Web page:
A Review Article What Love Is This? -- By: David M. Doran

Journal: Detroit Baptist Seminary Journal
Volume: DBSJ 08:1 (Fall 2003)
Article: A Review Article What Love Is This?
Author: David M. Doran


A Review Article
What Love Is This?

David M. Doran1

What Love Is This? Calvinism’s Misrepresentation of God by Dave Hunt. Sisters, OR: Loyal Publishing, 2002, 436 pp. $15.99.

The debate over God’s sovereignty in salvation has reached a new low with the publication of this book. Having heard rumblings about it, I purchased a copy in order to read Hunt’s arguments for myself. Honestly, having read little more than the introduction and first chapter, I set it aside, believing that my time could be much better spent—I was only nineteen pages into the book before it was clear to me that this was not a serious book. Yet to my great surprise, over the next few months I kept hearing reports that it was being recommended as a profitable book. Apparently, others were taking this book seriously, and if that was the case, then I needed to give it a serious evaluation. Reluctantly, therefore, I picked it up again and worked my way through it. I wish I could say that my original assessment was off target, but I do not believe it was. That anyone would treat it as a serious work on this very important subject is quite alarming. That it is recommended to others as profitable should be a matter of great concern to those of us who care deeply about the spiritual and theological health of fundamentalism. It is that concern which has driven me to invest the time and energy required to prepare this review article.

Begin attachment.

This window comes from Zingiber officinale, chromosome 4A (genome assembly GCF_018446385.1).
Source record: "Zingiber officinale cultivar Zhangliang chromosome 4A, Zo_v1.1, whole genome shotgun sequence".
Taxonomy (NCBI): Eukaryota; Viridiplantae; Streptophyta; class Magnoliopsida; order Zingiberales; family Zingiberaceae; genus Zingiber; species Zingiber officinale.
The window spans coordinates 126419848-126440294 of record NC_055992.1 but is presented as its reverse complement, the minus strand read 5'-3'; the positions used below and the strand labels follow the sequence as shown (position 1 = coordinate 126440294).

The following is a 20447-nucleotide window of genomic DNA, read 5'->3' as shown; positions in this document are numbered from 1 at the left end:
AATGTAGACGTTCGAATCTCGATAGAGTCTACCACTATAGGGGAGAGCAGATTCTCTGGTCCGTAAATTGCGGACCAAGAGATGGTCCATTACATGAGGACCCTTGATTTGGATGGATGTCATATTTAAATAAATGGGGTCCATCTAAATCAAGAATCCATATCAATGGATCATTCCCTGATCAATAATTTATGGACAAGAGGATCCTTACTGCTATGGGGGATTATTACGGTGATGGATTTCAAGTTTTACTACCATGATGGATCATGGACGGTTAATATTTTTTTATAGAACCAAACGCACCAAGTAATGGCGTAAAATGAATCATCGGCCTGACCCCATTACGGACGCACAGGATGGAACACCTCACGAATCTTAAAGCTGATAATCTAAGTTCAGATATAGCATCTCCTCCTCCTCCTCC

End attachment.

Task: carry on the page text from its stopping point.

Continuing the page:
The task of writing a review article based on this book has been challenging. The book does not lend itself easily to the task. Hardly a page of my copy is not annotated with some matter of concern regarding Hunt’s assertions or method. Cataloguing all of these is a difficult job, but communicating them without boring the reader is harder still. The circular style of Hunt’s approach makes the reader wade

through the same argument time after time.2 The repetition may have some rhetorical value, but it does not improve the argument.

The kinds of arguments that Hunt makes genuinely test the patience of any reader that disagrees with him—this is a book that may preach well to the choir, but is not likely to convince those who believe some of the things that Hunt is writing against. It should not surprise anyone that this book has provoked a very negative reaction among those who believe in God’s sovereignty over the matter of personal salvation. When their understanding of the Scriptures is labeled as blasphemy (p. 132), it is bound to stir a strong response. While I suppose there should be comfort in Hunt’s concession that he “believe[s] ...

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